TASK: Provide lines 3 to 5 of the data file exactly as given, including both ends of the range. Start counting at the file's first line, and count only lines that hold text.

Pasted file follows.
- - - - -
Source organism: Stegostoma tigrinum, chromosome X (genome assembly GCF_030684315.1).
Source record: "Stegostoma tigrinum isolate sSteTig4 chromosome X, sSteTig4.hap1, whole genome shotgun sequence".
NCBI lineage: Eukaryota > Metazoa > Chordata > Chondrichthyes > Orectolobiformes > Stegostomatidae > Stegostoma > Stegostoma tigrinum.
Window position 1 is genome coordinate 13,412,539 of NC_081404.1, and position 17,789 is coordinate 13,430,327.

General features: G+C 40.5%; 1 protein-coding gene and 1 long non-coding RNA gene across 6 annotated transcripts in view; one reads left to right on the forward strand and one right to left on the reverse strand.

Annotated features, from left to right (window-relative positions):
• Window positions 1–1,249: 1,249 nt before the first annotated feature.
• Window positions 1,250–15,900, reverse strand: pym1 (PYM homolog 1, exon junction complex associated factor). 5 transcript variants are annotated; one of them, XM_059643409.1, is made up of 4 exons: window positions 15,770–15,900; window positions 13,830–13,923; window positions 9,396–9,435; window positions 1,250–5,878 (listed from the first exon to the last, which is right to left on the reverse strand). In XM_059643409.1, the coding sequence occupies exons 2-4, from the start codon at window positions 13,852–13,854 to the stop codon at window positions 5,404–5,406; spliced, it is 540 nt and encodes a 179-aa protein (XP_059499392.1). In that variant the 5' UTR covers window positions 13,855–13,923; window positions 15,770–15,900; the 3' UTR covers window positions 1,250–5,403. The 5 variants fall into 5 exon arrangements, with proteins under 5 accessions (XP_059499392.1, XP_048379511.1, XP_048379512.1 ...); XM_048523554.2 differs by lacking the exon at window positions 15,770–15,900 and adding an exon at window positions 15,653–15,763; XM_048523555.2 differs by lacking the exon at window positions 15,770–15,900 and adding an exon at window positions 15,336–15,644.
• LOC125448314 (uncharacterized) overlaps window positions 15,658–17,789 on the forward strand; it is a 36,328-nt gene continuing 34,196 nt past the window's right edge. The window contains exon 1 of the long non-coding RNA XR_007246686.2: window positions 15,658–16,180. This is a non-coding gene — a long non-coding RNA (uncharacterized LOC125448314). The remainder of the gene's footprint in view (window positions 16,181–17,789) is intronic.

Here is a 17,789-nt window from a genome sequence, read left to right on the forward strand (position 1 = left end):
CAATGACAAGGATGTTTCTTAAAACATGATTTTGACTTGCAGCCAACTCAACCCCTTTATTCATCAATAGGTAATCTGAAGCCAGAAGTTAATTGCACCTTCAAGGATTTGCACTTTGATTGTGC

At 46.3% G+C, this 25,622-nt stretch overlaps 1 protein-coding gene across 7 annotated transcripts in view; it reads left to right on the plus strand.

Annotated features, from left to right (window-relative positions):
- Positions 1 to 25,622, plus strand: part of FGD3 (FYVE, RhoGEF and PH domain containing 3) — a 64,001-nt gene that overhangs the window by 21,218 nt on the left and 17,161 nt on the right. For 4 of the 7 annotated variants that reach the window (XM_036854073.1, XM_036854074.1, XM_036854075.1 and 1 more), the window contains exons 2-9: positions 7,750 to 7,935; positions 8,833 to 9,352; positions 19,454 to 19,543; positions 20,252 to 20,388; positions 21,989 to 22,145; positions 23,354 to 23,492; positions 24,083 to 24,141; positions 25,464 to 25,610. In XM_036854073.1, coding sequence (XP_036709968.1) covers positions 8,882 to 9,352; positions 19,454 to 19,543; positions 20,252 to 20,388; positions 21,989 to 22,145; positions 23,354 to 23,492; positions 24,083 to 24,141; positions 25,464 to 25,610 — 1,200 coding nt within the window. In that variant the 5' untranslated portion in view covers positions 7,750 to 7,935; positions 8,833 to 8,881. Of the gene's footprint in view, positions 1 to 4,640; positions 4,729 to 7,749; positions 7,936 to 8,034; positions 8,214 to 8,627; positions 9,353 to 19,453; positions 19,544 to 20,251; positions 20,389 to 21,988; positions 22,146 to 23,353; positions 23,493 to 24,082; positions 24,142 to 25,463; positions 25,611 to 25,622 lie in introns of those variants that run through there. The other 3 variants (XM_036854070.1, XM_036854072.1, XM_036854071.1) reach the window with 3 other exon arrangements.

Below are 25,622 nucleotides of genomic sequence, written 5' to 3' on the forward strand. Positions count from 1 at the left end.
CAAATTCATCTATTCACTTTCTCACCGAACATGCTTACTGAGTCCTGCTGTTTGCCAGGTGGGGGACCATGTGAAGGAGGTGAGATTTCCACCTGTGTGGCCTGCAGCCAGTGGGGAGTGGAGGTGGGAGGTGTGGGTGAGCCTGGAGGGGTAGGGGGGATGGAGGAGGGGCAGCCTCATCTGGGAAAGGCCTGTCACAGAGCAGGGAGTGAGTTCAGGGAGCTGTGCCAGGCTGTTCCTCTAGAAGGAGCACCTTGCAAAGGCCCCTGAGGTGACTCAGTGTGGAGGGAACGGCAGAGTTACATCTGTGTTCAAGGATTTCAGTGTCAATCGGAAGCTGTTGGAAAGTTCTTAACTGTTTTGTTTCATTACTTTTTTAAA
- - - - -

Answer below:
NCBI lineage: Eukaryota > Metazoa > Chordata > Chondrichthyes > Orectolobiformes > Stegostomatidae > Stegostoma > Stegostoma tigrinum.
Window position 1 is genome coordinate 13,412,539 of NC_081404.1, and position 17,789 is coordinate 13,430,327.

General features: G+C 40.5%; 1 protein-coding gene and 1 long non-coding RNA gene across 6 annotated transcripts in view; one reads left to right on the forward strand and one right to left on the reverse strand.